Spanish anarcho-syndicalism preserved its seeming revolutionary character only in the environment of political stagnation. By posing all the questions point-blank, the revolution has compelled the anarcho-syndicalist leaders to cast off their ultra-radicalism and to reveal their opportunist nature. We can rest definitely assured that the Spanish revolution will drive out the prejudice of syndicalism from its last Latin hideout.

The anarchist and Blanquist elements join all kinds of other ultraleft trends and groups. On the periphery of a great revolutionary movement there are always to be observed the manifestations of putschism and adventurism, the standard-bearers of which are recruited either from backward and quite often semi-artisan strata of the workers, or from the intellectual fellow travelers. But such a type of ultra-leftism does not attain ordinarily to independent historical significance, retaining, in most instances, its episodic character.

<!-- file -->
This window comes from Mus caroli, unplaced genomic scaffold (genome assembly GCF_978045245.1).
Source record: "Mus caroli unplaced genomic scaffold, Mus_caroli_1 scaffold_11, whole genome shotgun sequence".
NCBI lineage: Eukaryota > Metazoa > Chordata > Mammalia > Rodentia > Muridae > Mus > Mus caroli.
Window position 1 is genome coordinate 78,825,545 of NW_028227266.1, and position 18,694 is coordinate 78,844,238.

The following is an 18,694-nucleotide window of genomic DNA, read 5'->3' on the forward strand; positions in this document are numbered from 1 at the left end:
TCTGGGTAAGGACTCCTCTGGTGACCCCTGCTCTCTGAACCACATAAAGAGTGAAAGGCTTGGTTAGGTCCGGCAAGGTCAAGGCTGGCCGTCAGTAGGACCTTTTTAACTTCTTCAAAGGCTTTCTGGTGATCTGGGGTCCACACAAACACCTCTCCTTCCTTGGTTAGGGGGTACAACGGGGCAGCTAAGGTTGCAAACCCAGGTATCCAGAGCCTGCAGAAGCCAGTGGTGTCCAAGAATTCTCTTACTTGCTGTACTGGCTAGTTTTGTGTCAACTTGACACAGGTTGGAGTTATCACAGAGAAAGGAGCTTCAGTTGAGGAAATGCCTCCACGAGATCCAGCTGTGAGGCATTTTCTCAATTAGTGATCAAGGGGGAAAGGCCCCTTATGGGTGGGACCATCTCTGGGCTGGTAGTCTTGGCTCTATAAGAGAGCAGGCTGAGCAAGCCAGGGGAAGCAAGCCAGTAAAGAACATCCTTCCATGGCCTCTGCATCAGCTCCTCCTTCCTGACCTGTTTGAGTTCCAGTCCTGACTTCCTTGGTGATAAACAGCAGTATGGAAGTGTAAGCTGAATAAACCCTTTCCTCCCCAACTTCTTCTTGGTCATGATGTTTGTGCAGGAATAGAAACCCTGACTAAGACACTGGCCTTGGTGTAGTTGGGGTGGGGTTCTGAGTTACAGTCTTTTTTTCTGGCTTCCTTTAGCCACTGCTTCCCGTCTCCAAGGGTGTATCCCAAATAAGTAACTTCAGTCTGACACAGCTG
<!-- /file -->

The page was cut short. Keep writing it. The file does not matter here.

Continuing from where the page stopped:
In historically backward countries, which are compelled to go through their bourgeois revolutions within the environment of a full-fledged and worldwide workers’ movement, the left intelligentsia often introduces the most extreme slogans and methods into the semi-elementary movements of the predominantly petty-bourgeois masses. Such is the nature of petty-bourgeois parties of the type of the Russian Social Revolutionaries, with their tendencies toward putschism, individual terrorism, etc. Thanks to the effectiveness of the Communist parties in the West, the independent adventuristic groups will hardly attain there to the importance of the Russian Social Revolutionaries. But on this account the young Communist parties of the West may include within themselves the elements of adventurism. As regards the Russian SRs, under the influence of the evolution of bourgeois society they have become transformed into the party of the imperialist petty bourgeoisie and have taken a counter-revolutionary position in relation to the October Revolution.